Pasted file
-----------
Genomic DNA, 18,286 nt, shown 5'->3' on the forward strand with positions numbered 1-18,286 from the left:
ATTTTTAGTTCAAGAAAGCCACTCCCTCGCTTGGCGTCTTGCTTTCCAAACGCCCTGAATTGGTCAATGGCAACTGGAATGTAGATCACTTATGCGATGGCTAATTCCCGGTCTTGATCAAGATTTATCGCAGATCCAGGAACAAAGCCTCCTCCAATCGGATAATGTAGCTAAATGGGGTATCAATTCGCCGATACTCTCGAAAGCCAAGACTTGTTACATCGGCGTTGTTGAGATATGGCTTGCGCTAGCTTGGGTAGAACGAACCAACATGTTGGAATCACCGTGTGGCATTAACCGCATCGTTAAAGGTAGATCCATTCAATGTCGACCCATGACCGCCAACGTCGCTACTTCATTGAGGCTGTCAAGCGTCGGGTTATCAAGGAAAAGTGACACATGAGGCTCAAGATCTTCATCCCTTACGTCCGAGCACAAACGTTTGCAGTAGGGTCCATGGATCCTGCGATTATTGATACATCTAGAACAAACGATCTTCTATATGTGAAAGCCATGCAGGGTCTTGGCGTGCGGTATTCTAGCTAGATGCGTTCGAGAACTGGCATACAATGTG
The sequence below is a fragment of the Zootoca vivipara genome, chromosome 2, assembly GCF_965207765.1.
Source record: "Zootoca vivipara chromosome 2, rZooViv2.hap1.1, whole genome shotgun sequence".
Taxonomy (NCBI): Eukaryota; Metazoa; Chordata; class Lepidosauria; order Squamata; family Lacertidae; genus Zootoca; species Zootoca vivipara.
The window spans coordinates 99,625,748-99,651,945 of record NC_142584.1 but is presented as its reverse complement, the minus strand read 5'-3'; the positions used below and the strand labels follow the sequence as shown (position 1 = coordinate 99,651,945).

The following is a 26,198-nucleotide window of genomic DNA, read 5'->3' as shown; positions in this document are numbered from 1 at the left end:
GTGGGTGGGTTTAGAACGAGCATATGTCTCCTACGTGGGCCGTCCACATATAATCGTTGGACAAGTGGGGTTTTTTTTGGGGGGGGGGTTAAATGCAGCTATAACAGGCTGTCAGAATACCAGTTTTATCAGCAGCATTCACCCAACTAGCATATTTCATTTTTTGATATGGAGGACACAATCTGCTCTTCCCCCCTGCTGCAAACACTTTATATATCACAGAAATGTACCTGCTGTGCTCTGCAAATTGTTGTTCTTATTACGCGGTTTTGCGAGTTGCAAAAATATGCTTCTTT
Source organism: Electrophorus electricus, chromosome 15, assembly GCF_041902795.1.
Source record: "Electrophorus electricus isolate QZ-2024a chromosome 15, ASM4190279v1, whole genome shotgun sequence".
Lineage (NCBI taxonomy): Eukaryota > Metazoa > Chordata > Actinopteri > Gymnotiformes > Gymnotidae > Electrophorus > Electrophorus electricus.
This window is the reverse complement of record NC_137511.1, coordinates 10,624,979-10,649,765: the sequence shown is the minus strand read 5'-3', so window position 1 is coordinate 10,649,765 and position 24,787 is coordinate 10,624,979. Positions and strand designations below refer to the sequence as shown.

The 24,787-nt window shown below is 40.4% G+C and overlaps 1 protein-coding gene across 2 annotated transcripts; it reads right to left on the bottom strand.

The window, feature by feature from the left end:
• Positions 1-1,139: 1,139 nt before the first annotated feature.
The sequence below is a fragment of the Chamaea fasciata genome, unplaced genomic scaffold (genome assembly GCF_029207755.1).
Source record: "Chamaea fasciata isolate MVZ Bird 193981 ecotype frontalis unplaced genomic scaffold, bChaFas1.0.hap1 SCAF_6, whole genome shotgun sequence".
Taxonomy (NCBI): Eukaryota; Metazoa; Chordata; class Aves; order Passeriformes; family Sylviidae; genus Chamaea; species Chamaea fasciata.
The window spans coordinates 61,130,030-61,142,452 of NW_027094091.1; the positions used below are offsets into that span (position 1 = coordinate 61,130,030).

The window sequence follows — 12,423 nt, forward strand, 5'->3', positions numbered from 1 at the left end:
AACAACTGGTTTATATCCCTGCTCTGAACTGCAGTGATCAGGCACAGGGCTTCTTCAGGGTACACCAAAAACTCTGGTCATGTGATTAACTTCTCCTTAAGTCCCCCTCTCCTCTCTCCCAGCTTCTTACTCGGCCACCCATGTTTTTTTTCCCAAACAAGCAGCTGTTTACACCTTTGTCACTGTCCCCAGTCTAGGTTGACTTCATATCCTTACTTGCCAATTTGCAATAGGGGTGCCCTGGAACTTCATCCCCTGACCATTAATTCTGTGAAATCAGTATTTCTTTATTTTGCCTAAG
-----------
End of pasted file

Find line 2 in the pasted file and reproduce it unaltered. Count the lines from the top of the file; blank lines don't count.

ATTTTTAGTTCAAGAAAGCCACTCCCTCGCTTGGCGTCTTGCTTTCCAAACGCCCTGAATTGGTCAATGGCAACTGGAATGTAGATCACTTATGCGATGGCTAATTCCCGGTCTTGATCAAGATTTATCGCAGATCCAGGAACAAAGCCTCCTCCAATCGGATAATGTAGCTAAATGGGGTATCAATTCGCCGATACTCTCGAAAGCCAAGACTTGTTACATCGGCGTTGTTGAGATATGGCTTGCGCTAGCTTGGGTAGAACGAACCAACATGTTGGAATCACCGTGTGGCATTAACCGCATCGTTAAAGGTAGATCCATTCAATGTCGACCCATGACCGCCAACGTCGCTACTTCATTGAGGCTGTCAAGCGTCGGGTTATCAAGGAAAAGTGACACATGAGGCTCAAGATCTTCATCCCTTACGTCCGAGCACAAACGTTTGCAGTAGGGTCCATGGATCCTGCGATTATTGATACATCTAGAACAAACGATCTTCTATATGTGAAAGCCATGCAGGGTCTTGGCGTGCGGTATTCTAGCTAGATGCGTTCGAGAACTGGCATACAATGTG